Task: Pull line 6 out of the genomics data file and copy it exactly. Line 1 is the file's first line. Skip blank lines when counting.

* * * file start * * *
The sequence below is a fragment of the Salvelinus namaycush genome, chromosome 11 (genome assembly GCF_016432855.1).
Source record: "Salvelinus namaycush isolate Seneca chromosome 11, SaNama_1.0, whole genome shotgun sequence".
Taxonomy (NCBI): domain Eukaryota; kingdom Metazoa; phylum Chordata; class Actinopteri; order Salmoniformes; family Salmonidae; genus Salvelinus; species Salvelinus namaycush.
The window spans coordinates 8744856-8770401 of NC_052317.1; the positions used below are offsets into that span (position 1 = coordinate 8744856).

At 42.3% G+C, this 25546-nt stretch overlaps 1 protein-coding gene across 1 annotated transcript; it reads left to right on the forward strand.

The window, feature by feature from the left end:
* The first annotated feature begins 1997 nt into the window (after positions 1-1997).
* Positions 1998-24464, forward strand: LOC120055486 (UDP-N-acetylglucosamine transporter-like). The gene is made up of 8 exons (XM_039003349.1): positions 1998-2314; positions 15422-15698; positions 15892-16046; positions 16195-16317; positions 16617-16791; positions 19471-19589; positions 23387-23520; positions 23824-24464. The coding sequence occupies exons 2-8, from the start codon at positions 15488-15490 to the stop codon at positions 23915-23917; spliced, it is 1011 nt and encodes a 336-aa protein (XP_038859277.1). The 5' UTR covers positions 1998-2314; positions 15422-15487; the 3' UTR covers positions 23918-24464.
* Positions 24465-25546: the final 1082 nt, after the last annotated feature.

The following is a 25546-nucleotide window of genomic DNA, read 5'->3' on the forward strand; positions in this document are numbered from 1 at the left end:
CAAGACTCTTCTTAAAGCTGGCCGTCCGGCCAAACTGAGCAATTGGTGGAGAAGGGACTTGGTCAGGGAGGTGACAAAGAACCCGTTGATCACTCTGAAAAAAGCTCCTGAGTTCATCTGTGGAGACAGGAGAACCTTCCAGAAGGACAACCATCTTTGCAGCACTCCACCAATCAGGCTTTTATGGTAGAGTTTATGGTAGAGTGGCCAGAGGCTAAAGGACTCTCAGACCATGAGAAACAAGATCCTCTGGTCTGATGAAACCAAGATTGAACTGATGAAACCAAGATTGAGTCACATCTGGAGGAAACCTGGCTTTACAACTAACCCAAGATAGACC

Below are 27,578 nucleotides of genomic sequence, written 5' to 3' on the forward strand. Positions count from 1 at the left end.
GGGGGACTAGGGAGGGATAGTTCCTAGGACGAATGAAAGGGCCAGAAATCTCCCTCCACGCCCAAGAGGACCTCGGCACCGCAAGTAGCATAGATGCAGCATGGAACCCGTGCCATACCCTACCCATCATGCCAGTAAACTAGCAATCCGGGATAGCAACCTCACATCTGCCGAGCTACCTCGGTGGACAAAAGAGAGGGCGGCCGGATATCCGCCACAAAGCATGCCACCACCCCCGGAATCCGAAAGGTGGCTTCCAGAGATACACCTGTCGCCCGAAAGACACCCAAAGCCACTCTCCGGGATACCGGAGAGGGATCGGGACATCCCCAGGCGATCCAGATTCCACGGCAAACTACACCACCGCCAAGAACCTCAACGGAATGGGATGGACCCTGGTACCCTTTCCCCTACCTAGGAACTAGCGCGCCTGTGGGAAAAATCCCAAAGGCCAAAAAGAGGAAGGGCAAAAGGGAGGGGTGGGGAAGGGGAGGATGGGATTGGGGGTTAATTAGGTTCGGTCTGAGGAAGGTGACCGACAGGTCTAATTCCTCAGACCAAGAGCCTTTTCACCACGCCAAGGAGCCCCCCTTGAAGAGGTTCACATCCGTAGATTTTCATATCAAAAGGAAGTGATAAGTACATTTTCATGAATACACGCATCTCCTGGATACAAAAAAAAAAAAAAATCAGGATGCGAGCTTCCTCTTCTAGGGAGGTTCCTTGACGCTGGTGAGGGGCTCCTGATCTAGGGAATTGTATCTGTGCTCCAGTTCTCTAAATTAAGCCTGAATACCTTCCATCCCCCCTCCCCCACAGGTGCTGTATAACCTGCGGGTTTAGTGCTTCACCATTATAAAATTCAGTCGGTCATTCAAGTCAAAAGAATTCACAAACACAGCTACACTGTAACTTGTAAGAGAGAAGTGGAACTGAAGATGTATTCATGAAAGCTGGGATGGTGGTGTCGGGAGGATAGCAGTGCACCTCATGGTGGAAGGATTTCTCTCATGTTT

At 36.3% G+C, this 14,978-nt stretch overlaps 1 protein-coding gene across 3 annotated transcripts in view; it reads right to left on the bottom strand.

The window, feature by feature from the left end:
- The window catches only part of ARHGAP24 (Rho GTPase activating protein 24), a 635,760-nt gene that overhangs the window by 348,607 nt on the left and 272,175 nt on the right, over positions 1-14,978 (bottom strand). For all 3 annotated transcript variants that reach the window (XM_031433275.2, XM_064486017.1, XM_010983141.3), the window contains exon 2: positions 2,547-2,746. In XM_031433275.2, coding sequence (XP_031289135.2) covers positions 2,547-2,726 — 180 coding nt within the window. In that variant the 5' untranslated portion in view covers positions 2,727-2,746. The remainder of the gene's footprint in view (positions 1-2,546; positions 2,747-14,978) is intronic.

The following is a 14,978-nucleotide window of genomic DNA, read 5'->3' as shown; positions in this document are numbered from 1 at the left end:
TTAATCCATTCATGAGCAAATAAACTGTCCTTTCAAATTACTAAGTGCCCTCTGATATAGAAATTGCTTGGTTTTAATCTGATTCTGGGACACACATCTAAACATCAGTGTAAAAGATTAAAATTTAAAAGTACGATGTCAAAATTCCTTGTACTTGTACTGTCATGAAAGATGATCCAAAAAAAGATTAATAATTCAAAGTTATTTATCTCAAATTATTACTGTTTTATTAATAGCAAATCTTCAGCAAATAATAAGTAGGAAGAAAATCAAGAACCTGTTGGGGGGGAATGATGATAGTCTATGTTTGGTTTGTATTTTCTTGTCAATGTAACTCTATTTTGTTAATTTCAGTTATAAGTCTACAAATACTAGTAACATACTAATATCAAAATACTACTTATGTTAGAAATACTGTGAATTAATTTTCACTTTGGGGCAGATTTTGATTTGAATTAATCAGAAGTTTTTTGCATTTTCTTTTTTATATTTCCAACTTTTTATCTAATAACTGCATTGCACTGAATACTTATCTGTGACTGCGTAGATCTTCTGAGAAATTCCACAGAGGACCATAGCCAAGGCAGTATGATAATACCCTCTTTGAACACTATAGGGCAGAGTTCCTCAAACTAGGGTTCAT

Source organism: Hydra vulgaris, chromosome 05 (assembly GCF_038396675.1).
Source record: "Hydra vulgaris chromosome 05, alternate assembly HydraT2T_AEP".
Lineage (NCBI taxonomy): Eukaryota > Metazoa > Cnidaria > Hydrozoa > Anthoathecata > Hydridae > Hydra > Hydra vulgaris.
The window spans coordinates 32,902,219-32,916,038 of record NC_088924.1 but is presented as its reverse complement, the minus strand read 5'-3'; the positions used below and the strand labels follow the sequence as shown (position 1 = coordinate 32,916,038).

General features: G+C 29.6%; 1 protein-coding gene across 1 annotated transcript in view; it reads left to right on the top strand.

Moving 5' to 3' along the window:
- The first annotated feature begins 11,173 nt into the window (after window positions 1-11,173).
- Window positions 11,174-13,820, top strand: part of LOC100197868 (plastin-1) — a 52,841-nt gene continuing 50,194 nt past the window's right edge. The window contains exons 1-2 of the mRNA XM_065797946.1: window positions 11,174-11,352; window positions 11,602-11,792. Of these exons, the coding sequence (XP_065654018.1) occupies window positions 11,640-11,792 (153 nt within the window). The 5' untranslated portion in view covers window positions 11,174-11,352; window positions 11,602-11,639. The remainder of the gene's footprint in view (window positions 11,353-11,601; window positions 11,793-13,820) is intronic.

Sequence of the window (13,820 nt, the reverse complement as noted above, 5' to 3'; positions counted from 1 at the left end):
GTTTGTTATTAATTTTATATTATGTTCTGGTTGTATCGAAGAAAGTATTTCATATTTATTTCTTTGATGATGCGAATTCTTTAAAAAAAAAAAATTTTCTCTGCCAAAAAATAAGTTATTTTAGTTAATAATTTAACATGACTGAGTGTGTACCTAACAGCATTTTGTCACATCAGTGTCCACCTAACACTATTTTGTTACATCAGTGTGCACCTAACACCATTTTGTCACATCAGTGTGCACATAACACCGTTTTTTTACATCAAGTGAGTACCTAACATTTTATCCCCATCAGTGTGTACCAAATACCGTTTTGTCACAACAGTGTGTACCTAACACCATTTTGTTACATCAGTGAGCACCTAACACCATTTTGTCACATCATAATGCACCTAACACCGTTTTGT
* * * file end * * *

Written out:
The window, feature by feature from the left end: